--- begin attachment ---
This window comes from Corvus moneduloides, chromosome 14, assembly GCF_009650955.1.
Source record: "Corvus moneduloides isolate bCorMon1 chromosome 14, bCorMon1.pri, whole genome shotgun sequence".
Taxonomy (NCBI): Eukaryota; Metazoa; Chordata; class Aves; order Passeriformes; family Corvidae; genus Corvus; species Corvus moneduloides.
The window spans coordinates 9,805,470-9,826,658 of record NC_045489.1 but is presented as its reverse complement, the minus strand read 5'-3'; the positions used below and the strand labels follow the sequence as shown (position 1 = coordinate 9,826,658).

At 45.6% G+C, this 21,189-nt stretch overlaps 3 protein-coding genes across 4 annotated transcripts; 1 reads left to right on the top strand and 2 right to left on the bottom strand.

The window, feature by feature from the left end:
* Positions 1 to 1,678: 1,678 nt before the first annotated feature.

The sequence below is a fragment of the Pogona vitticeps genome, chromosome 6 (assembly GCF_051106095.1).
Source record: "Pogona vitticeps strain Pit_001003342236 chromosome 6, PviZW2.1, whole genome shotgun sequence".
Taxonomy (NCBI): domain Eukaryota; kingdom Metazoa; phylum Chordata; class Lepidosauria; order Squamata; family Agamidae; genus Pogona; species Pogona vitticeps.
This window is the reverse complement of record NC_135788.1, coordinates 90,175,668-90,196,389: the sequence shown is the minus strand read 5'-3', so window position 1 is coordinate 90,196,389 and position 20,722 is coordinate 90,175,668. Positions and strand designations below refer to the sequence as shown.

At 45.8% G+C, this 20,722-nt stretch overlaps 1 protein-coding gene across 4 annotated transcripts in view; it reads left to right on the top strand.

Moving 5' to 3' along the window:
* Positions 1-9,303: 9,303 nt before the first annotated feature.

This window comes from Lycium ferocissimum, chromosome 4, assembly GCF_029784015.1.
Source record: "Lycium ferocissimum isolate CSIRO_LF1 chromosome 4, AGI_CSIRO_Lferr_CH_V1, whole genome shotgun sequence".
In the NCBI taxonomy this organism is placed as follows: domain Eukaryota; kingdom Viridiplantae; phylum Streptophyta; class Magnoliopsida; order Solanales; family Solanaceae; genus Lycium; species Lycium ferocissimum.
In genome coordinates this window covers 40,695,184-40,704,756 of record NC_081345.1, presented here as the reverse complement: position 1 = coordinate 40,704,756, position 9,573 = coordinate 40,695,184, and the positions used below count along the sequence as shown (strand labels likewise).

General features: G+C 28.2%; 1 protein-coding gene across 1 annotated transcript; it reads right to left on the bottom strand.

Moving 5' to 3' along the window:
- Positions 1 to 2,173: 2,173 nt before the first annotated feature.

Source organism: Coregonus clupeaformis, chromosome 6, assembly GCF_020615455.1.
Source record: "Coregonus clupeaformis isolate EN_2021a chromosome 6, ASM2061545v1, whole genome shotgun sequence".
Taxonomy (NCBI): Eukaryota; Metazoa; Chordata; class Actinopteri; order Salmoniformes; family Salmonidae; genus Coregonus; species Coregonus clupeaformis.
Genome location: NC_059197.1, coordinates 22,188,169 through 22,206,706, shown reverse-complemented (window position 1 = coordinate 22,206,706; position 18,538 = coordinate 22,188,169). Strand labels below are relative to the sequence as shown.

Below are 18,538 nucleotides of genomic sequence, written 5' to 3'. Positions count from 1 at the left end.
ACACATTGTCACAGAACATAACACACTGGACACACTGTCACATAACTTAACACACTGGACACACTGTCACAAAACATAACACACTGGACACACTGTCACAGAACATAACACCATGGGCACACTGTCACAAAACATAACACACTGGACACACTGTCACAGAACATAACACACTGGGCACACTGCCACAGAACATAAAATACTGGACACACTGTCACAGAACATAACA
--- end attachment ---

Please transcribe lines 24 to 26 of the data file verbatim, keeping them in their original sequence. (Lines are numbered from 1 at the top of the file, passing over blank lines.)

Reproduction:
Taxonomy (NCBI): Eukaryota; Metazoa; Chordata; class Actinopteri; order Salmoniformes; family Salmonidae; genus Coregonus; species Coregonus clupeaformis.
Genome location: NC_059197.1, coordinates 22,188,169 through 22,206,706, shown reverse-complemented (window position 1 = coordinate 22,206,706; position 18,538 = coordinate 22,188,169). Strand labels below are relative to the sequence as shown.

Below are 18,538 nucleotides of genomic sequence, written 5' to 3'. Positions count from 1 at the left end.